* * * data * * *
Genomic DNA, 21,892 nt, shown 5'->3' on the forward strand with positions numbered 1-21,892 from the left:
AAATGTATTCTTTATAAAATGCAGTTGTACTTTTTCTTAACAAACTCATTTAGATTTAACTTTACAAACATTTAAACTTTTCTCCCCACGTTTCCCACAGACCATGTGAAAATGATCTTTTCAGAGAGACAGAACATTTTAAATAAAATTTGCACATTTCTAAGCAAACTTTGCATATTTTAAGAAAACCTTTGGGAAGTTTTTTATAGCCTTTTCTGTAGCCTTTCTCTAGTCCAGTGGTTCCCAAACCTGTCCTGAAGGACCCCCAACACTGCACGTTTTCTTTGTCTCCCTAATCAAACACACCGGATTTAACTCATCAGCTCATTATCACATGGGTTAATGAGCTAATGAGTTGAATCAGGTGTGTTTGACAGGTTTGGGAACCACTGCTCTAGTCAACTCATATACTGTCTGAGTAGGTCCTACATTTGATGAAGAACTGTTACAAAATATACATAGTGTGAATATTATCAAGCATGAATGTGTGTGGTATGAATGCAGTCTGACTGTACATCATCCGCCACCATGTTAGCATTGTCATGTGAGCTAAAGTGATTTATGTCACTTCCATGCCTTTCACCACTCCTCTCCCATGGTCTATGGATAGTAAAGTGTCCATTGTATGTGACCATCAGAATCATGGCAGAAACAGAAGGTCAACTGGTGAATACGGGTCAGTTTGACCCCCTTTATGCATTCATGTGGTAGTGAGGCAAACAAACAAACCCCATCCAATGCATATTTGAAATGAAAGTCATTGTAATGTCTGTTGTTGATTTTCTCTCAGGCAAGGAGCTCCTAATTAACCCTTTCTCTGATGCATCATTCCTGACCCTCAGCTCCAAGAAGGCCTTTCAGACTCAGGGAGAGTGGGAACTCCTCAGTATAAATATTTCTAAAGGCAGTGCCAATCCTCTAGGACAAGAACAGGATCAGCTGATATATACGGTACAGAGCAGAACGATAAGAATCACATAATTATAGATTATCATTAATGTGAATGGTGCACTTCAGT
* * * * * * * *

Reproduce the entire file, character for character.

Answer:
Genomic DNA, 21,892 nt, shown 5'->3' on the forward strand with positions numbered 1-21,892 from the left:
AAATGTATTCTTTATAAAATGCAGTTGTACTTTTTCTTAACAAACTCATTTAGATTTAACTTTACAAACATTTAAACTTTTCTCCCCACGTTTCCCACAGACCATGTGAAAATGATCTTTTCAGAGAGACAGAACATTTTAAATAAAATTTGCACATTTCTAAGCAAACTTTGCATATTTTAAGAAAACCTTTGGGAAGTTTTTTATAGCCTTTTCTGTAGCCTTTCTCTAGTCCAGTGGTTCCCAAACCTGTCCTGAAGGACCCCCAACACTGCACGTTTTCTTTGTCTCCCTAATCAAACACACCGGATTTAACTCATCAGCTCATTATCACATGGGTTAATGAGCTAATGAGTTGAATCAGGTGTGTTTGACAGGTTTGGGAACCACTGCTCTAGTCAACTCATATACTGTCTGAGTAGGTCCTACATTTGATGAAGAACTGTTACAAAATATACATAGTGTGAATATTATCAAGCATGAATGTGTGTGGTATGAATGCAGTCTGACTGTACATCATCCGCCACCATGTTAGCATTGTCATGTGAGCTAAAGTGATTTATGTCACTTCCATGCCTTTCACCACTCCTCTCCCATGGTCTATGGATAGTAAAGTGTCCATTGTATGTGACCATCAGAATCATGGCAGAAACAGAAGGTCAACTGGTGAATACGGGTCAGTTTGACCCCCTTTATGCATTCATGTGGTAGTGAGGCAAACAAACAAACCCCATCCAATGCATATTTGAAATGAAAGTCATTGTAATGTCTGTTGTTGATTTTCTCTCAGGCAAGGAGCTCCTAATTAACCCTTTCTCTGATGCATCATTCCTGACCCTCAGCTCCAAGAAGGCCTTTCAGACTCAGGGAGAGTGGGAACTCCTCAGTATAAATATTTCTAAAGGCAGTGCCAATCCTCTAGGACAAGAACAGGATCAGCTGATATATACGGTACAGAGCAGAACGATAAGAATCACATAATTATAGATTATCATTAATGTGAATGGTGCACTTCAGT